‘I like sharing what’s out there with people don’t usually see it. The beauty of the country, even in drought, it’s really got a beautiful look to it. The green is so vibrant when we got good rain, and the reds and greys are too when we don’t. Its amazing to see the drastic differences, and to put it on canvas.’
Growing up in the center of our Queensland Outback, however, Jean didn’t always dream of being an artist—in fact, art hadn’t been in her game plan at all. Encouraged by her sister, Anpanuwa Joyce Crombie, Jean at first resisted the call to paint.
‘When I first started, it was hard to even think that I could do paintings. All I could think about was the mistakes—how could I get rid of it? What if I make something ugly? Just silly little thoughts like that that held me back. But when you actually start to do an artwork, it sort of just falls into place,’ explains Jean.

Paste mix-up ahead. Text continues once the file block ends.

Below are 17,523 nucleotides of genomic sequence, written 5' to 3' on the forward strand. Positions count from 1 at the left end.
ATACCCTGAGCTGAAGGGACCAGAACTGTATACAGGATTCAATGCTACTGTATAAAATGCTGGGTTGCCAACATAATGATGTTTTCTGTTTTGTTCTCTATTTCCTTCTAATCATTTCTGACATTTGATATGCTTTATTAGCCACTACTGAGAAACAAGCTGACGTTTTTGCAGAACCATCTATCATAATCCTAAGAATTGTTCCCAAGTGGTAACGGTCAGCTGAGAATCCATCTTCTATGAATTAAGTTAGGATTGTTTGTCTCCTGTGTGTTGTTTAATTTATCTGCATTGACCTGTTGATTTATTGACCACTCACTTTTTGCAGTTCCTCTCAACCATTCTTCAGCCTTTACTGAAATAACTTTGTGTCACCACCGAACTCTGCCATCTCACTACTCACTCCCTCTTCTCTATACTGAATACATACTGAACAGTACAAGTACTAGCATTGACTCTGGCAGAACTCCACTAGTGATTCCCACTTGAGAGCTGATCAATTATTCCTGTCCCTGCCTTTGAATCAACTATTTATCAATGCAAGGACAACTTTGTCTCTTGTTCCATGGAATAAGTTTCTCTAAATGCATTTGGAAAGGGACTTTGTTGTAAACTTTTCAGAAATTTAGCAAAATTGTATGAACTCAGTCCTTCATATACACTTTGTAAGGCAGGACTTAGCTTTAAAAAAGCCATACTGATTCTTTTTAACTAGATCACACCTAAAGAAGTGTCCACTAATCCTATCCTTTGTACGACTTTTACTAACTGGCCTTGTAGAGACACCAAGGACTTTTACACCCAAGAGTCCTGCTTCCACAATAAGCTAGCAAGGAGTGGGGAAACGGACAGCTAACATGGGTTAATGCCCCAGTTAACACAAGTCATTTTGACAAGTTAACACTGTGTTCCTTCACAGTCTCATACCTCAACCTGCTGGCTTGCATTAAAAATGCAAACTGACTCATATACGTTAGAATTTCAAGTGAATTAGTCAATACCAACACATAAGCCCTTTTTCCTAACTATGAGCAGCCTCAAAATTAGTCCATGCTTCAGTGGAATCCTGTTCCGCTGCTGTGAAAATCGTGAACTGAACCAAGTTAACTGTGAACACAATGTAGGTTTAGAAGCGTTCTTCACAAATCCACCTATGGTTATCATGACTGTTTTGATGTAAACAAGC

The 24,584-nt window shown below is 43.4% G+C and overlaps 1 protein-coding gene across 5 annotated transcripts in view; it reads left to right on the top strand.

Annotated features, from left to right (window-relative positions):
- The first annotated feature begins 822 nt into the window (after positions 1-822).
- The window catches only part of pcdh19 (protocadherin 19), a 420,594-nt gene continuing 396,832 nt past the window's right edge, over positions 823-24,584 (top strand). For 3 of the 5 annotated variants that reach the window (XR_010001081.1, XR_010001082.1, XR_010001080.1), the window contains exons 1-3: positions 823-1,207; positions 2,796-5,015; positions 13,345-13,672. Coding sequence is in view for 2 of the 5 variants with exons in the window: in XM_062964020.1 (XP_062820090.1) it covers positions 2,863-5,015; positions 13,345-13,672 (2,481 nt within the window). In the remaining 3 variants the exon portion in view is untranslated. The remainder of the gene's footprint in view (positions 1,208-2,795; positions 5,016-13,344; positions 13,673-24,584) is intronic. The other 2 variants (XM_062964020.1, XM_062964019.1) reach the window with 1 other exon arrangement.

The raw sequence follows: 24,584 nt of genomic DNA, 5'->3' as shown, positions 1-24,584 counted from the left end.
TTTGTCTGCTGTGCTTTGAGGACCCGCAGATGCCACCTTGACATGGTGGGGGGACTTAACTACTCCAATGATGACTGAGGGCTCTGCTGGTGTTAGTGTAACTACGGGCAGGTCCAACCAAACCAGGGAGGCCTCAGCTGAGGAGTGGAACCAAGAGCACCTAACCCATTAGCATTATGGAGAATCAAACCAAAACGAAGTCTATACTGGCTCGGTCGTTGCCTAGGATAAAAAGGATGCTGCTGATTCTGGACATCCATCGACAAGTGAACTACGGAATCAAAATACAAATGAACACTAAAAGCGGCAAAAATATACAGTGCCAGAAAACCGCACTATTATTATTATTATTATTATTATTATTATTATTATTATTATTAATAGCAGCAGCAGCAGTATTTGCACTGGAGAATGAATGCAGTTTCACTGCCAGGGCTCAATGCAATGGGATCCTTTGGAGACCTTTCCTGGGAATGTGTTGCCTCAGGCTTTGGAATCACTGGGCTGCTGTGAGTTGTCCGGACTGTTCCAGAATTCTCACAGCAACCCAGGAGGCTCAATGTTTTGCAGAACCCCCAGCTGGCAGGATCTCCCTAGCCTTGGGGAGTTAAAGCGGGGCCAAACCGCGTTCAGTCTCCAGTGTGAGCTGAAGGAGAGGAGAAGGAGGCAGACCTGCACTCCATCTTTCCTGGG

‘The first painting I did was of our Dreamtime swan— from that, I just kept on painting. I think I really enjoyed expressing the connection to our country, like with our swan and our Dreamtime snake, in my paintings. Really, every painting tells a story. It is really easy when you know what story you want to tell, but when you first start its scary.’
Now, with years of artistic experience under her belt, Jean has published several Aboriginal picture books with her sister Jean, featuring their artwork. With the love of country and culture behind the pair, called ‘Two Sisters Talking’, Jean hopes that her art now inspires others to engage with their own cultures too.
‘Knowledge is what I’m trying to share with others through my art. The younger generation is a big motivation too—I share my work so that they can learn their stories, their culture, their connection and be a part of it. They can say where they came from, that this was the story they were told when they were younger, that this is my language. That’s what I want to see happen for the younger generation, and I hope my art is a step towards that future.’